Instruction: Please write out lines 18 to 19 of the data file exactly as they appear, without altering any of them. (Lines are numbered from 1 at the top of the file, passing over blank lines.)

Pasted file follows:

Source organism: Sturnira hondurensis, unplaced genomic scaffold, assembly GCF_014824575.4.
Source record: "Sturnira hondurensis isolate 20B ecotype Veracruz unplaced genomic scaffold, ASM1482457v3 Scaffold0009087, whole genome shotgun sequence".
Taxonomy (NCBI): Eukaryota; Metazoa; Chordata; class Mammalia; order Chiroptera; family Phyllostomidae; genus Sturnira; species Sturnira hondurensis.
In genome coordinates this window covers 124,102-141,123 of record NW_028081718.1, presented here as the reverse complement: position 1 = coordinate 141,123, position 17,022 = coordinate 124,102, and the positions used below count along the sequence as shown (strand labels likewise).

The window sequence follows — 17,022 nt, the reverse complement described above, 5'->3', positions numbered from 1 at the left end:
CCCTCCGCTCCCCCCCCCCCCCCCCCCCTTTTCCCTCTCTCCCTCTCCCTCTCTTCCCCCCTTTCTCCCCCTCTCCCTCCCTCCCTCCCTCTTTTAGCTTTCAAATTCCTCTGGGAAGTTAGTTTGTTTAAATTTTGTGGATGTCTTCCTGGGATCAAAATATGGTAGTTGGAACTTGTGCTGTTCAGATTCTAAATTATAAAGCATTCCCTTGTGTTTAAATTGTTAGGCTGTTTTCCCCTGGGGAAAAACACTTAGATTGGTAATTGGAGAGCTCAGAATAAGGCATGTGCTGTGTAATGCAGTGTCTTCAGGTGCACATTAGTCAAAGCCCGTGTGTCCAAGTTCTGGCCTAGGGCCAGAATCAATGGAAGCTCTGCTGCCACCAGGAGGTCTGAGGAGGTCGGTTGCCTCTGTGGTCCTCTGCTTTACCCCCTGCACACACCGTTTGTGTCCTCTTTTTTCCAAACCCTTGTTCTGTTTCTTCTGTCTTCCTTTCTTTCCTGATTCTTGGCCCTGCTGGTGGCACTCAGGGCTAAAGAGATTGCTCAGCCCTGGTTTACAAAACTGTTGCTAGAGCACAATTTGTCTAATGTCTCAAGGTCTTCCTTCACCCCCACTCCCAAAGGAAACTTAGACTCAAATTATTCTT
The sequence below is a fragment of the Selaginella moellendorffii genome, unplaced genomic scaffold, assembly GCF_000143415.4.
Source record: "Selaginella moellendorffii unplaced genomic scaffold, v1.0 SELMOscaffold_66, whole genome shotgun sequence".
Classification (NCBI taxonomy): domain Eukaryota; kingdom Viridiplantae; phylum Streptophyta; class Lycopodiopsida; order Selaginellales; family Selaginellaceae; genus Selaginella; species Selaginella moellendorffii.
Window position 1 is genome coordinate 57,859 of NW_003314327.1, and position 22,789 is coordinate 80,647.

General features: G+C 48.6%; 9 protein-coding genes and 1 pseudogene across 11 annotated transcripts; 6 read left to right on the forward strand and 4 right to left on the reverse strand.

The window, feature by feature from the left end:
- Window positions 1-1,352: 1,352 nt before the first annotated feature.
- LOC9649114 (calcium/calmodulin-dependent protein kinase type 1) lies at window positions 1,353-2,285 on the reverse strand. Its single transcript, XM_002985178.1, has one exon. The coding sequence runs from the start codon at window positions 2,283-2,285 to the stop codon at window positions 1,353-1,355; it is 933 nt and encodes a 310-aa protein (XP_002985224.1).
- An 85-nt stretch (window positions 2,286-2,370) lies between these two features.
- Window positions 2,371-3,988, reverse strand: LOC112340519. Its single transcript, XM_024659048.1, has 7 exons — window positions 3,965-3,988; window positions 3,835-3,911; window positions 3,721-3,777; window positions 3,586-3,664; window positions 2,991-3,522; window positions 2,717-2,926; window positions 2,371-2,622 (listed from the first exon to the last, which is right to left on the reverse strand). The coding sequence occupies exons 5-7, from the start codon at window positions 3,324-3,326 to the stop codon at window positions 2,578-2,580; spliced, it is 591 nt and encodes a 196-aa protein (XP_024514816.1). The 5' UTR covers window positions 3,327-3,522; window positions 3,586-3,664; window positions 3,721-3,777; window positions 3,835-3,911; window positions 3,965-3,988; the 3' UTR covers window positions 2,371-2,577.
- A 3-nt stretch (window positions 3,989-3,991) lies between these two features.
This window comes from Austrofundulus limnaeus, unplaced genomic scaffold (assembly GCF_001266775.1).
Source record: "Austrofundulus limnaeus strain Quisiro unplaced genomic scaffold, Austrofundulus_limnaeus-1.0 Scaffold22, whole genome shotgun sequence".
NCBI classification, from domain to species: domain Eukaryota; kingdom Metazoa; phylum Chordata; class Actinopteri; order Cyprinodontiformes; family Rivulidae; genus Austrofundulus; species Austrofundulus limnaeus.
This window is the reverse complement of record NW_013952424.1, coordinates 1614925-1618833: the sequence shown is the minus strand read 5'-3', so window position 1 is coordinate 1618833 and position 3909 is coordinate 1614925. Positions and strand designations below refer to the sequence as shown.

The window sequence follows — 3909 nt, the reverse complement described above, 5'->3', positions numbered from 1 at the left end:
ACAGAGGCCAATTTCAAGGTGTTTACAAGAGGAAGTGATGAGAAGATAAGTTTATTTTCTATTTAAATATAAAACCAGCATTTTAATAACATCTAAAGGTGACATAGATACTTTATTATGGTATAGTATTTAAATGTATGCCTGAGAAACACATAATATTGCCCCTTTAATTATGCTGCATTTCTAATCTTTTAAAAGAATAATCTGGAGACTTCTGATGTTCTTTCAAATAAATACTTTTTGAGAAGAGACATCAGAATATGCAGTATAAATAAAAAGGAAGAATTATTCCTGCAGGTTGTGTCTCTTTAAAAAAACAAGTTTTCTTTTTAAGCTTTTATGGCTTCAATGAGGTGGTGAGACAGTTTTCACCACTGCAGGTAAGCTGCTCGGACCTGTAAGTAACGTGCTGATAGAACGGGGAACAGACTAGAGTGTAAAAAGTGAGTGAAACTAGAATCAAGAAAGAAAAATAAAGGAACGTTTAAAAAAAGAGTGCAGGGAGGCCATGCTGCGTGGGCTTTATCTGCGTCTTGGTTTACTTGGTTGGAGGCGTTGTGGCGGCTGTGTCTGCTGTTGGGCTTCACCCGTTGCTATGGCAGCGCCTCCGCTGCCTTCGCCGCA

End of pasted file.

This window comes from Austrofundulus limnaeus, unplaced genomic scaffold (assembly GCF_001266775.1).
Source record: "Austrofundulus limnaeus strain Quisiro unplaced genomic scaffold, Austrofundulus_limnaeus-1.0 Scaffold22, whole genome shotgun sequence".